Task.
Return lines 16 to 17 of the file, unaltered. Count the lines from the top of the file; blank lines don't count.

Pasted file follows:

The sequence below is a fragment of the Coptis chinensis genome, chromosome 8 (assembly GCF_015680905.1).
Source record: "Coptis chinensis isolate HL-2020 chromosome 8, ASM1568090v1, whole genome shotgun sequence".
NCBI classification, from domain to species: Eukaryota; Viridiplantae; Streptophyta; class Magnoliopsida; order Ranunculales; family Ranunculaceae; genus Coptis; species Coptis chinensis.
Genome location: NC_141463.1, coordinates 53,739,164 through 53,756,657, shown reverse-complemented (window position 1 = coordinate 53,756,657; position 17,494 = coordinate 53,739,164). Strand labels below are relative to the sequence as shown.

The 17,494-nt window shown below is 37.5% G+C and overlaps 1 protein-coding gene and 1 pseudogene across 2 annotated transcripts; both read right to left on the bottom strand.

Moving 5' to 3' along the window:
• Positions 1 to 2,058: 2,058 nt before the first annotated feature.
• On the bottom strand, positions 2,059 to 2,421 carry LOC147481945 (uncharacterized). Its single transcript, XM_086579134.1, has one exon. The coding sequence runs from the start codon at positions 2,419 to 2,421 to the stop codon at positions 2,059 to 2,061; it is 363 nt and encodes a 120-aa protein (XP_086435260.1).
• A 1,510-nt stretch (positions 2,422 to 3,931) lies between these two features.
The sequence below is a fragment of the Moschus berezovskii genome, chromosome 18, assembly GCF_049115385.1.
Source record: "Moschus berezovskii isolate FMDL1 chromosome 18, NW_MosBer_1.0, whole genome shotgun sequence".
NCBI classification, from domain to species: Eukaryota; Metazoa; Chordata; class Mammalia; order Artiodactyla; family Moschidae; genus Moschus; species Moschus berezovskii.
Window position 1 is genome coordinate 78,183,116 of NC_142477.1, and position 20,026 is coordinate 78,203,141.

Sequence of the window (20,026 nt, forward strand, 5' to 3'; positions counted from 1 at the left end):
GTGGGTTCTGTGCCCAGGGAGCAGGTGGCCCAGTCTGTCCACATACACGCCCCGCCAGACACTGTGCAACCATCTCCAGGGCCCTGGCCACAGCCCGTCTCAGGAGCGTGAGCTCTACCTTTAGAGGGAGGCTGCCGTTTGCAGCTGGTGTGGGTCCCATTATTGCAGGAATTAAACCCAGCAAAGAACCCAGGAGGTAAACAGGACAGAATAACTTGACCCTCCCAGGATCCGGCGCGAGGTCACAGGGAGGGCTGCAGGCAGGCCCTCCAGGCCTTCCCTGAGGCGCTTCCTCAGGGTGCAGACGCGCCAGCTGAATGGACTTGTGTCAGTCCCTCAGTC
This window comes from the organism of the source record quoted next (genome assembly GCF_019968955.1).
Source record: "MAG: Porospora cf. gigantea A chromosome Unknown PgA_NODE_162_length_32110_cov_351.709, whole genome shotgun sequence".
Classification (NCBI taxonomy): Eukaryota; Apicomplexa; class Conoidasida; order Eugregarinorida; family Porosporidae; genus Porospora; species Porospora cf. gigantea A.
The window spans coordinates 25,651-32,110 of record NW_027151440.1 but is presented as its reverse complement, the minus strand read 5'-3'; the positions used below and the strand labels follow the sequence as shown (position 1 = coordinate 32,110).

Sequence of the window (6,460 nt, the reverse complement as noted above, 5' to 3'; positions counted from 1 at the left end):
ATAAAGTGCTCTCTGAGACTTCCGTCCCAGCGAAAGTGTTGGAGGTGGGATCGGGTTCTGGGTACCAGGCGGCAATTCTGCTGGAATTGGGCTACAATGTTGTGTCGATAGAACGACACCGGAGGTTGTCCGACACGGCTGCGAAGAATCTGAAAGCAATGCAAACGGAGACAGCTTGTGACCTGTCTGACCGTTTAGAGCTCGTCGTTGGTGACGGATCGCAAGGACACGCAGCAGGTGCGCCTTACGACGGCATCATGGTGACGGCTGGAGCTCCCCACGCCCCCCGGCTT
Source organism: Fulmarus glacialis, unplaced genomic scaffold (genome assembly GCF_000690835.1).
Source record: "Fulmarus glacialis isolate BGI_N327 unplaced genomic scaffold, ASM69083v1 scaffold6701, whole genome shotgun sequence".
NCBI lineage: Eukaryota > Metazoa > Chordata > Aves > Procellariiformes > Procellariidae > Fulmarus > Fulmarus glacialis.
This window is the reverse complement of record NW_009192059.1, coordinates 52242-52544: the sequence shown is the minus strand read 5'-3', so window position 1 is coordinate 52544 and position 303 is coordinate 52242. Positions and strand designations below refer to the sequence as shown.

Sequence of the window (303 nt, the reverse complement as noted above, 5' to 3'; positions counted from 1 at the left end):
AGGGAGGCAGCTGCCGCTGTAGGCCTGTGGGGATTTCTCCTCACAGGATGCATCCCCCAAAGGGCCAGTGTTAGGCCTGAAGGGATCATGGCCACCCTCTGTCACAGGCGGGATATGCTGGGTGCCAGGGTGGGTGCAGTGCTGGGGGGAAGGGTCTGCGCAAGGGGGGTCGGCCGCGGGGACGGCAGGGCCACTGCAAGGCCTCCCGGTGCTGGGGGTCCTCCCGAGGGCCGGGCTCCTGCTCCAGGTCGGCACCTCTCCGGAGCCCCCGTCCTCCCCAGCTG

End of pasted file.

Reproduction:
This window comes from the organism of the source record quoted next (genome assembly GCF_019968955.1).
Source record: "MAG: Porospora cf. gigantea A chromosome Unknown PgA_NODE_162_length_32110_cov_351.709, whole genome shotgun sequence".